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Archive for Huffington Post



Photo: MAU


Hoyt Hilsman – Huffington Post

This performance piece by Samoan choreographer Lemi Ponifasio, which had its world premiere at the Radar Festival in Los Angeles this week, is a perplexing work. On the one hand, it has a powerful and truthful core – it was developed by a group of Maori women as a response to the role of women in their own country and around the world. It features mesmerizing songs and chants in the Maori language and touches on rituals that are moving and transcendent.
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Seminar, Center Theatre Group/Ahmanson Theatre

Photo by: Craig Schwartz


Seminar by Theresa Rebeck.


Hoyt Hilsman – The Huffington Post

Plays about writers and writing present major challenges for both audiences and playwrights. Because writing is such an internal process, full of grinding frustration and occasional exhilaration, it is a tough subject to portray on stage. Playwright and film/TV writer Theresa Rebeck makes a valiant but flawed assault on the subject in her play Seminar, which ran last year for six months on Broadway and recently opened at the Ahmanson Theatre in Los Angeles.   Read more…


Pauline Adamek – ArtsBeatLA

Playwright and screenwriter for film and TV Theresa Rebeck has a brilliant ear for realistic and witty dialogue and – more importantly – an eagle eye for observing the dynamics of modern relationships. Her insight, combined with her satirical edge, makes for some highly entertaining comedies and dramedies. She’s not always successful; a recent production of Our House had issues with a wavering tone. But when you settle into your seat to experience one of her plays, there’s no doubt you will be entertained, provoked and hopefully amused. This newest production, Seminar, does all that and more. Read more…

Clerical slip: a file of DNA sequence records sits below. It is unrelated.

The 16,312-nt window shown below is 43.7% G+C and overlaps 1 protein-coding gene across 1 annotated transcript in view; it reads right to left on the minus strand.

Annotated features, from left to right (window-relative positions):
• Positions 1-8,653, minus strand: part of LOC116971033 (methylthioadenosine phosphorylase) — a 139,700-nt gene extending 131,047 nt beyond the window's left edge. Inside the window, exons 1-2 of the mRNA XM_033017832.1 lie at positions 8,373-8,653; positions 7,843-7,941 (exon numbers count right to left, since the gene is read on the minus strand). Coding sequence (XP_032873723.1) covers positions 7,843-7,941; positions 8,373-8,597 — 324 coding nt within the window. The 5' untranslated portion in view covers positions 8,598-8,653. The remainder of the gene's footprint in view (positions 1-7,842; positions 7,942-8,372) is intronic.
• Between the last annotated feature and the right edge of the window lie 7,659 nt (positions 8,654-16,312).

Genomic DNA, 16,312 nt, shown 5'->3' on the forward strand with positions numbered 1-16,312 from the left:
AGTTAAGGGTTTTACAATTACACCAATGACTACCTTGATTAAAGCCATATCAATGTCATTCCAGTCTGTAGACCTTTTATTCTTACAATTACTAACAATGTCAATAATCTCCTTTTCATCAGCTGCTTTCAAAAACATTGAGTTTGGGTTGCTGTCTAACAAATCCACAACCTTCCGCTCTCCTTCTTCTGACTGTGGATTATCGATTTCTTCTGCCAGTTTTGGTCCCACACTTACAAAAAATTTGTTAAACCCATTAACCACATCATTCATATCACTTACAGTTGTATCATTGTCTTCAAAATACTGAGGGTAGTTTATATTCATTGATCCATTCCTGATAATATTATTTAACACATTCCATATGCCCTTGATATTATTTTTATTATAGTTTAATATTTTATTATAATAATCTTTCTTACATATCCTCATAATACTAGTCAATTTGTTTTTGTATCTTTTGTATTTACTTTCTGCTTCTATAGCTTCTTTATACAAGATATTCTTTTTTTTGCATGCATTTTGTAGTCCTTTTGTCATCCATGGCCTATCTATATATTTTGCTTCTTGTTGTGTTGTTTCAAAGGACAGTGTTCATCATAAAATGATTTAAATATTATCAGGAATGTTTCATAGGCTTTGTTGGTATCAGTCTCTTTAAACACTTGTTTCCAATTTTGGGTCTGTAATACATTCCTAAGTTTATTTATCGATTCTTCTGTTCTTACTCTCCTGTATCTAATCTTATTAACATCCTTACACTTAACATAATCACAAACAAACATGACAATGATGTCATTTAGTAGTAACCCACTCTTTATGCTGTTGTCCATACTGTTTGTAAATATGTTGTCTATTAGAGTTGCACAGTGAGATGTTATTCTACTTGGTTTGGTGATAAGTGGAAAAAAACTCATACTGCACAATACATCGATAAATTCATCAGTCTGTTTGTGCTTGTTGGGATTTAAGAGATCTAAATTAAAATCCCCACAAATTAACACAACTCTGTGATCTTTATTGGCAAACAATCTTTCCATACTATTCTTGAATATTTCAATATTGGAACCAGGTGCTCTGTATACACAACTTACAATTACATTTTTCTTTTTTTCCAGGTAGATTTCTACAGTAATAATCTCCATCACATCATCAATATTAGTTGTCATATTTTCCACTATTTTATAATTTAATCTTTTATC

Steven Leigh Morris – LA Weekly

I’m not sure what happened to Theresa Rebeck’s Seminar at the Ahmanson. In New York, on Broadway, with Alan Rickman as the sadistic guru of a high-end workshop for aspiring scribes, there emerged the portrait of a world-weary, sexually precocious, washed-up, literary “leader” of waiting-to-be-abused acolytes. It was a view of a demonic world fueled by jealousy and bitterness containing a single moment of generosity, redemption and purpose — what Ian would have called “divine.”   Read more…



November, Center Theatre Group/Mark Taper Forum

Photo by Craig Schwartz.


November by David Mamet.


Pauline Adamek – ArtsBeatLA

David Mamet’s grubby and farcical political play November, now playing at the Mark Taper Forum Downtown, is a riot of foul language and racial epithets, all tumbling from the mouth of the President of the United States, as daffily portrayed by Ed Begley Jr.  Read more…


David C. Nichols – Backstage

It’s a week before Election Day, and U.S. President Charles Smith is going down the toilet. The polls have the incumbent dead in the water. The national head of Smith’s own party can’t come up with more than $4,000 for last-minute ad wars. A prominent Native American chief is calling in his tribe’s government-ordained claim on Nantucket. The representative from the National Association of Turkey and Turkey By-Products Manufacturers wants to get a jump on the annual Thanksgiving pardon. Even the constantly telephoning first lady knows they’re bidding the White House adieu. She wants to take their couch, but it was re-upholstered on the taxpayer’s dime, as trusted dog wagger Archer Brown informs his beleaguered boss. Read more…


Dany Margolies –

Many of the modern-day U.S. presidents have been great public speakers, most have had their moments of dignity, a few have done great acts to better the nation. But, in every case, haven’t you wondered what each is like in the privacy of the Oval Office? Read more…


Bob Verini – Variety

David Mamet’s fleet, foulmouthed November peels back the Oval Office wallpaper to reveal a shlubby, nonentity president (Ed Begley Jr.) who, facing disaster in next week’s reelection bid, will say or do anything for a chance to hang on. At the Mark Taper Forum, helmer Scott Zigler has found the properly cool, uninflected tone for making jokes land. Better still, for all Mamet’s exaggerations, we readily believe — hell, since the Nixon tapes, we actually know — our leaders really do talk and think this way about us. This is satire with a scorpion’s sting. Read more…


Hoyt Hilsman – Huffington Post

David Mamet’s political farce November, which ran for six months on Broadway in 2008, gets a crackling revival at the Mark Taper Forum in Los Angeles. Of course, this is lightweight Mamet, stuffed with one-line throwaways and f-bombs. But, in this election season, with the presidential campaigns spending billions and the attack ads flooding the airwaves, even the most farfetched farce has a remarkable resonance. Read more…